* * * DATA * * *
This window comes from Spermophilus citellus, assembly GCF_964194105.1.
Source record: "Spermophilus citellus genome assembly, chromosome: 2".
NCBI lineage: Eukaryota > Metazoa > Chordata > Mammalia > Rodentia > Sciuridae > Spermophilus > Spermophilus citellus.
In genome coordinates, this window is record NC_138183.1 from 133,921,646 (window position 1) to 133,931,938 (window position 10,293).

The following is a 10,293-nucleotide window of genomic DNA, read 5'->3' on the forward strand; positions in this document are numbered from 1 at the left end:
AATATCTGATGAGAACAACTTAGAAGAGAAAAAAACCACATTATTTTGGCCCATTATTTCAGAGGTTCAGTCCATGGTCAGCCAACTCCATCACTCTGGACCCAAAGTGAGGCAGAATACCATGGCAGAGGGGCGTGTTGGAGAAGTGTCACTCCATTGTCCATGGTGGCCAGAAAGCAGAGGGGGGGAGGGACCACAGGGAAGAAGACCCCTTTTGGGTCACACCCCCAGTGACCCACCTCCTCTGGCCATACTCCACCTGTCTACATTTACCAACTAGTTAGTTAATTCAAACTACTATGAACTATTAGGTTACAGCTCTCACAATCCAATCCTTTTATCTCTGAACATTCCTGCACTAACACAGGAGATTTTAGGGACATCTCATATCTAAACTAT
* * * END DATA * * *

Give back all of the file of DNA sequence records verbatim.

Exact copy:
This window comes from Spermophilus citellus, assembly GCF_964194105.1.
Source record: "Spermophilus citellus genome assembly, chromosome: 2".
NCBI lineage: Eukaryota > Metazoa > Chordata > Mammalia > Rodentia > Sciuridae > Spermophilus > Spermophilus citellus.
In genome coordinates, this window is record NC_138183.1 from 133,921,646 (window position 1) to 133,931,938 (window position 10,293).

The following is a 10,293-nucleotide window of genomic DNA, read 5'->3' on the forward strand; positions in this document are numbered from 1 at the left end:
AATATCTGATGAGAACAACTTAGAAGAGAAAAAAACCACATTATTTTGGCCCATTATTTCAGAGGTTCAGTCCATGGTCAGCCAACTCCATCACTCTGGACCCAAAGTGAGGCAGAATACCATGGCAGAGGGGCGTGTTGGAGAAGTGTCACTCCATTGTCCATGGTGGCCAGAAAGCAGAGGGGGGGAGGGACCACAGGGAAGAAGACCCCTTTTGGGTCACACCCCCAGTGACCCACCTCCTCTGGCCATACTCCACCTGTCTACATTTACCAACTAGTTAGTTAATTCAAACTACTATGAACTATTAGGTTACAGCTCTCACAATCCAATCCTTTTATCTCTGAACATTCCTGCACTAACACAGGAGATTTTAGGGACATCTCATATCTAAACTAT